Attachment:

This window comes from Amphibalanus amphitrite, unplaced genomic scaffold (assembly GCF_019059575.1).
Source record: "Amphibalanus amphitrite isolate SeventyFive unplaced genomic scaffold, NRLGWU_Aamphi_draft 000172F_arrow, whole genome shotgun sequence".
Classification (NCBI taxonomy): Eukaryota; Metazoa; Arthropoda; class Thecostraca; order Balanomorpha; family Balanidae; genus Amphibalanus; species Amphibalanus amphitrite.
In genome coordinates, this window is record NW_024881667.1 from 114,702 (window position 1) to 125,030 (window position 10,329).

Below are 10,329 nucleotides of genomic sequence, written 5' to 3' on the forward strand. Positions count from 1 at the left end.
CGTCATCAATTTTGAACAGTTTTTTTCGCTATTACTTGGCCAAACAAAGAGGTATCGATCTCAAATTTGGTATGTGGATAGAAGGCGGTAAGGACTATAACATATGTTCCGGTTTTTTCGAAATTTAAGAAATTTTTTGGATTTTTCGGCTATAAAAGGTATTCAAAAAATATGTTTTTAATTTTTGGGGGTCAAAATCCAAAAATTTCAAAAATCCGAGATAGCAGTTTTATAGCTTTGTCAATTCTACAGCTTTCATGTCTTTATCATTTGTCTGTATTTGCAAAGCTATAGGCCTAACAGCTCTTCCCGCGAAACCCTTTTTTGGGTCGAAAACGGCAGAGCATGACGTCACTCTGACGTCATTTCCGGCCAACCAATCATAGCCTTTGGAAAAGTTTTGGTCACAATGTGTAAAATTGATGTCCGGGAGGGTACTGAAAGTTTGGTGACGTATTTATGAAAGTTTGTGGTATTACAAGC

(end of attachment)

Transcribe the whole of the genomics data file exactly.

This window comes from Amphibalanus amphitrite, unplaced genomic scaffold (assembly GCF_019059575.1).
Source record: "Amphibalanus amphitrite isolate SeventyFive unplaced genomic scaffold, NRLGWU_Aamphi_draft 000172F_arrow, whole genome shotgun sequence".
Classification (NCBI taxonomy): Eukaryota; Metazoa; Arthropoda; class Thecostraca; order Balanomorpha; family Balanidae; genus Amphibalanus; species Amphibalanus amphitrite.
In genome coordinates, this window is record NW_024881667.1 from 114,702 (window position 1) to 125,030 (window position 10,329).

Below are 10,329 nucleotides of genomic sequence, written 5' to 3' on the forward strand. Positions count from 1 at the left end.
CGTCATCAATTTTGAACAGTTTTTTTCGCTATTACTTGGCCAAACAAAGAGGTATCGATCTCAAATTTGGTATGTGGATAGAAGGCGGTAAGGACTATAACATATGTTCCGGTTTTTTCGAAATTTAAGAAATTTTTTGGATTTTTCGGCTATAAAAGGTATTCAAAAAATATGTTTTTAATTTTTGGGGGTCAAAATCCAAAAATTTCAAAAATCCGAGATAGCAGTTTTATAGCTTTGTCAATTCTACAGCTTTCATGTCTTTATCATTTGTCTGTATTTGCAAAGCTATAGGCCTAACAGCTCTTCCCGCGAAACCCTTTTTTGGGTCGAAAACGGCAGAGCATGACGTCACTCTGACGTCATTTCCGGCCAACCAATCATAGCCTTTGGAAAAGTTTTGGTCACAATGTGTAAAATTGATGTCCGGGAGGGTACTGAAAGTTTGGTGACGTATTTATGAAAGTTTGTGGTATTACAAGC